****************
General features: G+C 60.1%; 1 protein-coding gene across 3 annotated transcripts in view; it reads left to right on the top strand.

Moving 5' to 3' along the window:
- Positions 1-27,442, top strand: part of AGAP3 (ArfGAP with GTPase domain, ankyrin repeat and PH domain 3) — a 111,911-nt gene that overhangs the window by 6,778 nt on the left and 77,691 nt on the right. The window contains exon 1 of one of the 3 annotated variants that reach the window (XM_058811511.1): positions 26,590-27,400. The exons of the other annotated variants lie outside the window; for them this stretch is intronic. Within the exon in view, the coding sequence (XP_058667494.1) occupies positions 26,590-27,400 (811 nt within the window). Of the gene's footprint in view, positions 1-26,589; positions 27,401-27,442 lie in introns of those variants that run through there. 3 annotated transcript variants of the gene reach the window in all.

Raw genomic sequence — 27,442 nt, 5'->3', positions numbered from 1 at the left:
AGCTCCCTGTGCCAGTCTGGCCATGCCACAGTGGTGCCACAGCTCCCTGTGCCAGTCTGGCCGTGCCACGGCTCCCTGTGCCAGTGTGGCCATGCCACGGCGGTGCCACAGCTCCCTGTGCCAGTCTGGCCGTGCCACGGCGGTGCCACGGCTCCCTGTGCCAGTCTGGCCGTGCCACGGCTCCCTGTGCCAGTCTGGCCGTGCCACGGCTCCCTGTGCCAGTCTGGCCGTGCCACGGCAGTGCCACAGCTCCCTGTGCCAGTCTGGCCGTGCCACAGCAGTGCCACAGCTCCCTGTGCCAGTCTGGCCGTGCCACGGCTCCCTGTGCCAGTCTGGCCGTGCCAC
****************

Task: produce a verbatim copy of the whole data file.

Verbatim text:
General features: G+C 60.1%; 1 protein-coding gene across 3 annotated transcripts in view; it reads left to right on the top strand.

Moving 5' to 3' along the window:
- Positions 1-27,442, top strand: part of AGAP3 (ArfGAP with GTPase domain, ankyrin repeat and PH domain 3) — a 111,911-nt gene that overhangs the window by 6,778 nt on the left and 77,691 nt on the right. The window contains exon 1 of one of the 3 annotated variants that reach the window (XM_058811511.1): positions 26,590-27,400. The exons of the other annotated variants lie outside the window; for them this stretch is intronic. Within the exon in view, the coding sequence (XP_058667494.1) occupies positions 26,590-27,400 (811 nt within the window). Of the gene's footprint in view, positions 1-26,589; positions 27,401-27,442 lie in introns of those variants that run through there. 3 annotated transcript variants of the gene reach the window in all.

Raw genomic sequence — 27,442 nt, 5'->3', positions numbered from 1 at the left:
AGCTCCCTGTGCCAGTCTGGCCATGCCACAGTGGTGCCACAGCTCCCTGTGCCAGTCTGGCCGTGCCACGGCTCCCTGTGCCAGTGTGGCCATGCCACGGCGGTGCCACAGCTCCCTGTGCCAGTCTGGCCGTGCCACGGCGGTGCCACGGCTCCCTGTGCCAGTCTGGCCGTGCCACGGCTCCCTGTGCCAGTCTGGCCGTGCCACGGCTCCCTGTGCCAGTCTGGCCGTGCCACGGCAGTGCCACAGCTCCCTGTGCCAGTCTGGCCGTGCCACAGCAGTGCCACAGCTCCCTGTGCCAGTCTGGCCGTGCCACGGCTCCCTGTGCCAGTCTGGCCGTGCCAC